MONDAY, Jan. 30, 2017 (HealthDay News) -- Mentally stimulating activities can protect your brain against aging, even if you're genetically predisposed toward dementia or Alzheimer's disease, a new study reports.
Activities that keep the brain busy -- using a computer, crafting, playing games and participating in social activities -- appear to lower the risk of age-related mental decline in people 70 and older, the Mayo Clinic study found.
"These kind of commonly engaged in, stimulating activities actually reduce the risk of people developing mild cognitive impairment," said co-author Dr. Ronald Petersen. He's director of the Mayo Clinic Alzheimer's Disease Research Center in Rochester, Minn.
The researchers found the benefits of mental stimulation even helped people who have apolipoprotein E (APOE) E4, a genetic risk factor for dementia and Alzheimer's.
For their study, Mayo researchers followed more than 1,900 mentally healthy men and women participating in the Mayo Clinic Study of Aging for four years on average. Their average age when the study began was 77.
During that period, more than 450 participants developed mild cognitive impairment -- a slight but noticeable decline in memory and thinking skills that may be the first step toward developing dementia or Alzheimer's disease.
Although the study wasn't designed to prove a cause-and-effect relationship, those who regularly engaged in certain mind-stimulating activities had a lower risk of memory and thinking troubles. For example, researchers saw this risk go down by:
The researchers found that people who performed these activities at least one to two times per week had less decline in memory and thinking skills than people who did these activities only two to three times per month or less, noted senior author Dr. Yonas Geda, in a Mayo news release. Geda is a psychiatrist and behavioral neurologist at Mayo Clinic's Arizona campus.
Reading books and newspapers regularly didn't seem to confer the same benefits for thinking and memory, the study suggested.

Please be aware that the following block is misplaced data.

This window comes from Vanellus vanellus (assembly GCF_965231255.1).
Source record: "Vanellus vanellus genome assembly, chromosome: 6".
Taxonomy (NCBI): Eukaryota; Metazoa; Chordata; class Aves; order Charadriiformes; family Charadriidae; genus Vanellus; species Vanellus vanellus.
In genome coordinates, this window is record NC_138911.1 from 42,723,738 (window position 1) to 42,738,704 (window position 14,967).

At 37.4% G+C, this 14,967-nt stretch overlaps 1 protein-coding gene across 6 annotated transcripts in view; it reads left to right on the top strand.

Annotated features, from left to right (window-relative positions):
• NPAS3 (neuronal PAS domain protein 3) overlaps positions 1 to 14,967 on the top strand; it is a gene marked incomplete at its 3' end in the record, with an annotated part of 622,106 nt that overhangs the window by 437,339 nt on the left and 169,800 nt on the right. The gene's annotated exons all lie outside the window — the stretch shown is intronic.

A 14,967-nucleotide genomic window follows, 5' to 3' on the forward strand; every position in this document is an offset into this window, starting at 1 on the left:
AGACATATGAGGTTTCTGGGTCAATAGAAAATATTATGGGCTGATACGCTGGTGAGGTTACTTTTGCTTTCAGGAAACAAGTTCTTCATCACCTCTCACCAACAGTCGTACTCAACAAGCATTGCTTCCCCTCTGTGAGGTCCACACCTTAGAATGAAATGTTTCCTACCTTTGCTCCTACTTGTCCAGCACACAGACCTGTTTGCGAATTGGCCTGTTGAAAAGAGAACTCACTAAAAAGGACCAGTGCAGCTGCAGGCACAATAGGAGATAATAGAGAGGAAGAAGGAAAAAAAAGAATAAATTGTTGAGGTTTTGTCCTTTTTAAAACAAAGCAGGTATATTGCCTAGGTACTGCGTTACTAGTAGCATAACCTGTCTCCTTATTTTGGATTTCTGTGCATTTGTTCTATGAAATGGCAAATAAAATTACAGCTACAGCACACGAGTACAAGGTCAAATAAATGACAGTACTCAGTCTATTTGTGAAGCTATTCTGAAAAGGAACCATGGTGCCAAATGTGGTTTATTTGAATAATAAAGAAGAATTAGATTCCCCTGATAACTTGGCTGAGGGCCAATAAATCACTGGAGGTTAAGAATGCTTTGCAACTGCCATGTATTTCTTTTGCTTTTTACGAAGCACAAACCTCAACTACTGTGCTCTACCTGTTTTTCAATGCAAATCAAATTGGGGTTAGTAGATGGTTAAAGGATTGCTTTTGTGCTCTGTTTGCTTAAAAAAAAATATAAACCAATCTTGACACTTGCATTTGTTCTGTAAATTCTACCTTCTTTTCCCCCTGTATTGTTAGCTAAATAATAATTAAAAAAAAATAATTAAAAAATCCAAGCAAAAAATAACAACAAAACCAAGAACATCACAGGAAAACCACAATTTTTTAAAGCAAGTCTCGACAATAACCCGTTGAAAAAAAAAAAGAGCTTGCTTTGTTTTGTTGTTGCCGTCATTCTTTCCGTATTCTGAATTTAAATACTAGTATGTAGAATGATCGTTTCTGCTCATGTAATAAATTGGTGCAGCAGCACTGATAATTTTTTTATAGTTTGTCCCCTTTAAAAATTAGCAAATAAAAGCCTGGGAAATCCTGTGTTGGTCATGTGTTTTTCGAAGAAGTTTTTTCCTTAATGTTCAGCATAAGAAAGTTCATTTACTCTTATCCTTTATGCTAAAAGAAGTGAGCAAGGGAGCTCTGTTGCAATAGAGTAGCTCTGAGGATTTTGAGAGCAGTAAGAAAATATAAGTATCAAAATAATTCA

People with the APOE E4 genetic risk factor received some protection from mental decline if they engaged in computer use or social activities, the researchers added.
A good brain workout appears to require different levels of intellectual stimulation, such as thinking out problems in your mind and then manipulating objects to create the solution, Petersen said.
"Think of operating a computer, especially for an older person," he said. "It can be challenging. Things always go wrong, and you have to problem-solve to figure out why something didn't work like it should have."
Crossword and sudoku puzzles probably are good brain exercises as well, Petersen said, although he said this research shouldn't be read as a direct endorsement of online brain training programs such as Lumosity or BrainHQ.
"I'm not saying that your brain game isn't good for people, but I'm not endorsing it at all," Petersen said of such online programs. "We can't say your exercises are the same thing as what we found in this, but it's not an unreasonable connection."
Dr. Paul Wright is chair of neurology for North Shore University Hospital in Manhasset, N.Y., and Long Island Jewish Medical Center in New Hyde Park, N.Y. He said the new study provides geriatric doctors with more evidence to convince patients that brain workouts are important for healthy aging.
"This way we can actually tell our patients with mild cognitive impairment that there is evidence now that if you stay mentally active, you will actually do much better than if you don't," Wright said.
These exercises also need to involve "not just looking at something, but the interaction with your vision and your hands and movement," he added.
On a final note, Petersen warned that people shouldn't turn these activities into daily drudge work.
"You don't want to do 10 crossword puzzles a day like going to the gym and walking around the track for an hour," he said. "As you age, try not to withdraw, try not to slow down intellectually. Stay engaged out there. Do things you enjoy, and it will be fun. If you enjoy doing something, do it, and do it avidly because it might in fact be beneficial to you."
The study was published Jan. 30 in the Journal of the American Medical Association.
For more about mild cognitive impairment, visit the Alzheimer's Association.